Skip to main content
Press Release

Tax Return Preparer Found Guilty For Involvement in Stole Identity refund fraud scheme

For Immediate Release
U.S. Attorney's Office, Middle District of Florida

Tampa, Florida– Acting United States Attorney A. Lee Bentley, III announces that a federal jury has found Kenyon Lamont Williams guilty of conspiracy to defraud the United States, filing false claims with the United States, and wire fraud.  In addition, Williams was found guilty on two counts of wire fraud and two counts of aggravated identity theft.  He faces a maximum penalty of forty-nine years in federal prison.  A sentencing hearing has been set for January 24, 2014.

Williams was first indicted on January 10, 2013.  Subsequently, a grand jury returned a superseding indictment against him on April 18, 2013.

According to testimony and evidence presented at trial, Williams worked in San Diego, California as a certified tax return preparer.  Between 2007 and 2010, he worked as a part-time seasonal tax preparer.  Around the beginning of 2011, Williams opened his own tax preparation service, which he operated out of his residence.

On January 25, 2012, Williams called his friend and fellow tax return preparer, Alesia Spivey, who lived in Tampa, Florida, and discussed the 2012 tax season and Williams’ desire to maximize refund amounts for his clients.  During this conversation, Williams solicited information from Spivey regarding methods used, in Tampa, to increase tax refunds.  Spivey and Carlista Hawls explained to Williams that individuals in Tampa were using a particular interest income scheme to file bogus tax returns with the IRS.  Spivey instructed Williams on how to fill out the tax returns by employing this interest income scheme.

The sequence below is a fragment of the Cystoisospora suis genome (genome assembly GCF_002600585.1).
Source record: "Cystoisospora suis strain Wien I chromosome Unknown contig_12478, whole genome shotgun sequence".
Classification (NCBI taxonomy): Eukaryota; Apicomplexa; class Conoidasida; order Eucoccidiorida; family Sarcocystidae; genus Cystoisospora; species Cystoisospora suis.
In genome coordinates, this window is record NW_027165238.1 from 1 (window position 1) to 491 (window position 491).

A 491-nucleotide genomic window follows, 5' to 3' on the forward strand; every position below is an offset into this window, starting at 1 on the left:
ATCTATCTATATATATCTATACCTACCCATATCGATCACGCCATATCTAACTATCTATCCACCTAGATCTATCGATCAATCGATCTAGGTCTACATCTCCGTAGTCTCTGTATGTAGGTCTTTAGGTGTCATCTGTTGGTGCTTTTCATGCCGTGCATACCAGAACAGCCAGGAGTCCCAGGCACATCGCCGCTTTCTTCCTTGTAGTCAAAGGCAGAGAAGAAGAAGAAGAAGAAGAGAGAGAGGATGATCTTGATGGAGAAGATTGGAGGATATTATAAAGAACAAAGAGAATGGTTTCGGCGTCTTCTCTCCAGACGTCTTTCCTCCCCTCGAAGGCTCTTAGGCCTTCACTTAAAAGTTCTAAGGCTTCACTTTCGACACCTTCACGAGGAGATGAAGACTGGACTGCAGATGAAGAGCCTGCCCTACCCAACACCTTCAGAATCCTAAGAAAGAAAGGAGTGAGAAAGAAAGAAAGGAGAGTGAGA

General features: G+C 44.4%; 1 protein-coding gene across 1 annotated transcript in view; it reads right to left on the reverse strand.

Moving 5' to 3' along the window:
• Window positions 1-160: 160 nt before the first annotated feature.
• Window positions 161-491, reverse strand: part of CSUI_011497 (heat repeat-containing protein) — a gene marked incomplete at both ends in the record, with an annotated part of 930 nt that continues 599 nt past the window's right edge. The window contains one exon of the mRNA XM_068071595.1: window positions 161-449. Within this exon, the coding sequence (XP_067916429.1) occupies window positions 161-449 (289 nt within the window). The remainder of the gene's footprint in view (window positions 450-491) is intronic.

During several subsequent telephone conversations, Williams, Spivey, and Hawls discussed the interest income scheme being employed by them.  Between January 25 and July 19, 2012, Williams prepared 168 fraudulent tax returns for tax year 2011 using bogus interest income figures provided by Spivey and Hawls. In all, the 168 fraudulent tax returns accepted by the IRS requested approximately $670,513.00 in refunds, resulting in the payment of approximately $517,744.00 in tax refunds.

In addition, on March 2, 2012, Spivey and Hawls flew to San Diego, California to meet with Williams.  During that trip, Williams provided Spivey and Hawls with a list of names, dates of birth, and social security numbers, including a stack of Navy blood donor records, to be used in preparing fraudulent tax returns in Tampa.

Spivey pleaded guilty to her role in the scheme in January 2013. For her involvement in the scheme, Hawls pleaded guilty in February 2013. Both are currently scheduled to be sentenced in December 2013.

This case was investigated by the Internal Revenue Service – Criminal Investigation. It is being prosecuted by Assistant United States Attorneys Simon Gaugush and Adam Saltzman.

Updated January 26, 2015